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Home Brew Forums > Home Brewing Beer > Beginners Beer Brewing Forum > What's the best, cheapest way of doing this? (sump pump - immersion chiller)
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Old 08-25-2008, 07:12 AM   #1
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Default What's the best, cheapest way of doing this? (sump pump - immersion chiller)

My immersion chiller and tap water can bring my wort from boiling to 82 degrees in about 7-8 minutes. After those 8 minutes, it has a really hard time getting the temperature any lower. I've decided to buy a bucket and a sump pump setup so I can pump ice water through my immersion chiller, which will get the temperature down to 70 or so.

I've been looking at sump pumps at home depot, lowes, and a few other places and the cheapest ones I can find there are around $80. Online I can find them for $40 or so. I have a few questions though: How will I attach the pump to my immersion chiller? Are some of these pumps fitted for regular garden hose adapters? If not, how will I connect it?
Also, I found a few aquarium pumps on Ebay that are submersible and are quite a bit cheaper. Will these work? If so, how will I fit these to the immersion chiller?

Thanks.

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Old 08-25-2008, 07:22 AM   #2
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just get a prechiller...

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Old 08-25-2008, 07:36 AM   #3
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I use one of the drill pumps from Lowes. It's right next to the other pumps, but it's only like $8. As long as you have a good power drill, it will work fine, and it's a lot more efficient than a pre-chiller. I can get down into the 50s in minutes with mine.

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Old 08-25-2008, 10:51 AM   #4
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Get a small submersible pond pump from Lowes. They are in the garden section here. Mine cost me 19.95 and has the same size outlet as my tubing. I connected it together with some tubing and hose clamps, Works great!

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Old 08-25-2008, 03:02 PM   #5
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I have a small ~500gph pump from Home Depot that I picked up for around $30. Submerge it in an ice-bath in a cooler and you can recirculate just fine. The bonus here is you don't waste near as much water by recirculating.

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Old 08-25-2008, 05:14 PM   #6
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Just don't put the first couple gallons of hot output water back into the icebath as it's counterproductive. Collect that for cleanup later. Once the output cools down, go ahead and recirc it back onto the ice. It's more efficient to top off the ice with tap water.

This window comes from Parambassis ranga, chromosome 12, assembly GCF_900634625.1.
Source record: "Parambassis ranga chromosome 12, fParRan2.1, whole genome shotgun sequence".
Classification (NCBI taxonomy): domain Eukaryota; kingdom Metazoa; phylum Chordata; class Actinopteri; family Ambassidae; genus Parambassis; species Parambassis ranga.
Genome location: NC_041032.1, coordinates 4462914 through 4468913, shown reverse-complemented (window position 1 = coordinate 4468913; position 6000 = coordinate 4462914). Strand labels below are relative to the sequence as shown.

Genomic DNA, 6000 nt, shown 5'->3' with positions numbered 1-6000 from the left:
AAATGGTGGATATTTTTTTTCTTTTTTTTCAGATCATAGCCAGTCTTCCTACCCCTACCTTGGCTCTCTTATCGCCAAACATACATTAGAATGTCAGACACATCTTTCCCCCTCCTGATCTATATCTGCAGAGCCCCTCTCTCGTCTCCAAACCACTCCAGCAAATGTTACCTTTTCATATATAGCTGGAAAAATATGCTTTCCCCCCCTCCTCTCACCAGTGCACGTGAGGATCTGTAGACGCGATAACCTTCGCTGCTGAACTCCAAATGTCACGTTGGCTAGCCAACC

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Old 08-25-2008, 05:47 PM   #7
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I'm using a 1/4 HP pump from Harbor Freight ($50). It comes with a 3/4" adapter so it hooks directly up to the chiller.

I have problems with my high water pressure blowing the tube loose on my chiller every few batches, spraying water everywhere. With the pump it isn't a problem. I fill the cooler to the top from the garden hose, pump-n-dump water until the cooler is nearly empty, refill the cooler until it is half full, then recirculate and add the ice.

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Old 08-25-2008, 05:52 PM   #8
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It's a good idea to sweat (solder) a hose barb to chiller for that reason. If not that, at least use compression fittings so that you don't rely on a a hose clamp to keep tubing on such a smooth surface.

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Old 08-25-2008, 05:59 PM   #9
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It's a good idea to sweat (solder) a hose barb to chiller for that reason. If not that, at least use compression fittings so that you don't rely on a a hose clamp to keep tubing on such a smooth surface.
Hmm, I think I'll give the compression fittings a try. Thanks for the suggestion.
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Old 08-25-2008, 06:47 PM   #10
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If you have more hose clamps then use 2 or 3. It will not come off as each one has resistance to overcome.

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